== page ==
Why Should Realtors/Brokers Care About Radon in a Home?
In my last article (Christopher Gibson, Denver Real Estate News, 31 January 2016) we discussed why radon is important. It is now known that it is the second leading cause of lung cancer in the United States. Now let’s discuss why you as a professional need to care about it and why you need to do something about it.
RealtorMag (http://realtormag.realtor.org/sales-and-marketing/handouts-for-customers/for-buyers/5-most-dangerous-hazards-in-home) showed in their article “5 Most Dangerous Hazards in a Home” as #1 being Radon. The radon liability awareness is growing.
As Chris Gibson has said, “This is the time to fix the radon issue. It’s not going to be a priority once you move in. It is easy to overlook because it is not visible and it may not immediately harm you plus it is easy to forget. So now is the time to take care of it.”
More buyers are becoming aware that this is a priority and who pays for it is often an issue. Doing their mitigation we (http://radoninatorllc.com/) have seen a wide variety of payment options. Sometimes just the seller pays or just the buyer pays but my favorite happened again just the other day. Seller and Buyer discussed it. The seller agreed to pay for the basic system but they both met us the day of the mitigation so the buyer could decide if he wanted to pay for additional aspects himself. They worked together. I predict that you will see more of this.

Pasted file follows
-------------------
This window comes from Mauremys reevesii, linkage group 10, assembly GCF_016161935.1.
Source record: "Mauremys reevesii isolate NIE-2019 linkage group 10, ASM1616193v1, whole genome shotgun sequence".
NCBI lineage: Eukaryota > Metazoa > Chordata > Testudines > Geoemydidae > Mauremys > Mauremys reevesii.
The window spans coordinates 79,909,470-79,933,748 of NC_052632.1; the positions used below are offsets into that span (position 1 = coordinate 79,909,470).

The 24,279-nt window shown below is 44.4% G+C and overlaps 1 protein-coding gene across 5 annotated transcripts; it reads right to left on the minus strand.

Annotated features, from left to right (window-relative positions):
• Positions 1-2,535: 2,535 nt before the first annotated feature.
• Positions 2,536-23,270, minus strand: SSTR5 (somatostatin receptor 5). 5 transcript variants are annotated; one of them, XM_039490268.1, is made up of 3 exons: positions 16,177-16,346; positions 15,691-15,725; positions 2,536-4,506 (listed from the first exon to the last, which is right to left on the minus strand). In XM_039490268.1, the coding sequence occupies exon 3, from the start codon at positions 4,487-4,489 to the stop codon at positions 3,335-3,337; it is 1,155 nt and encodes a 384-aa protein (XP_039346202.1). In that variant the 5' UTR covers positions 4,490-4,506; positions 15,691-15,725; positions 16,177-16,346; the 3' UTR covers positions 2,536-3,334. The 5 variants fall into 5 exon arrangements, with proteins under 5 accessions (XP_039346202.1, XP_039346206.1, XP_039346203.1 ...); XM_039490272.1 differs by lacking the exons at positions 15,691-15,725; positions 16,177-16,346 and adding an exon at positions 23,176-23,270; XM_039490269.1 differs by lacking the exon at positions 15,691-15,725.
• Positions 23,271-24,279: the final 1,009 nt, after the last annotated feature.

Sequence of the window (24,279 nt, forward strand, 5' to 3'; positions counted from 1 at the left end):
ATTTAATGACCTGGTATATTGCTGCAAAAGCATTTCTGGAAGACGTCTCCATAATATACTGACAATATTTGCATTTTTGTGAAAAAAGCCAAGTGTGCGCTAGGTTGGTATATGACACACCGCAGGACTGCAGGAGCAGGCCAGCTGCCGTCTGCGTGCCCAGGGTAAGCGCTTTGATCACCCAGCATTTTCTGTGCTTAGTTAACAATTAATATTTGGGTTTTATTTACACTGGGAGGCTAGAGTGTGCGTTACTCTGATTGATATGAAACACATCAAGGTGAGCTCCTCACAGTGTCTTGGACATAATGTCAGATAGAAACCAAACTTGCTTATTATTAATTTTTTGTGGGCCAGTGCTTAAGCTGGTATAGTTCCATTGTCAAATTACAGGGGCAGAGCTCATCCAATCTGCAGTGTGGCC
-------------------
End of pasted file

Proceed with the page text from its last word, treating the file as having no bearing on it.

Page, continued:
For the seller this adds value to their home and for the buyer it is an added benefit to their new home. It is win-win for everyone.
As Peter Pstony (Colorado Homes Sales) has said, “I’m a Real Estate Professional looking out for my clients and this removes my liability. This solidifies my value as a realtor or broker. I educate people.” Among other things he points out, “Why get lung cancer and then mitigate it?”
Also, everyone needs to be aware that this is a growing liability. In Pannone v. Grandmaison (1990) the buyer requested that the “Purchaser’s approval” be based on the home inspection with the radon levels being really low as he was extra sensitive to radon due to exposure to radiation while serving in the US Air Force. The levels found were not terribly high for Connecticut but he insisted on canceling the sale and wanted his $18,000 back. The seller refused. The Connecticut Superior Court sided with the buyer and returned all his money. So as radon gas liability awareness grows so does the responsibility of real estate agents and brokers.
Radon history has shown us we could all suffer or we can all work things out for the best for everyone. So as professionals you need to ensure lower liability, healthier homes, and satisfactory payments for mitigation.
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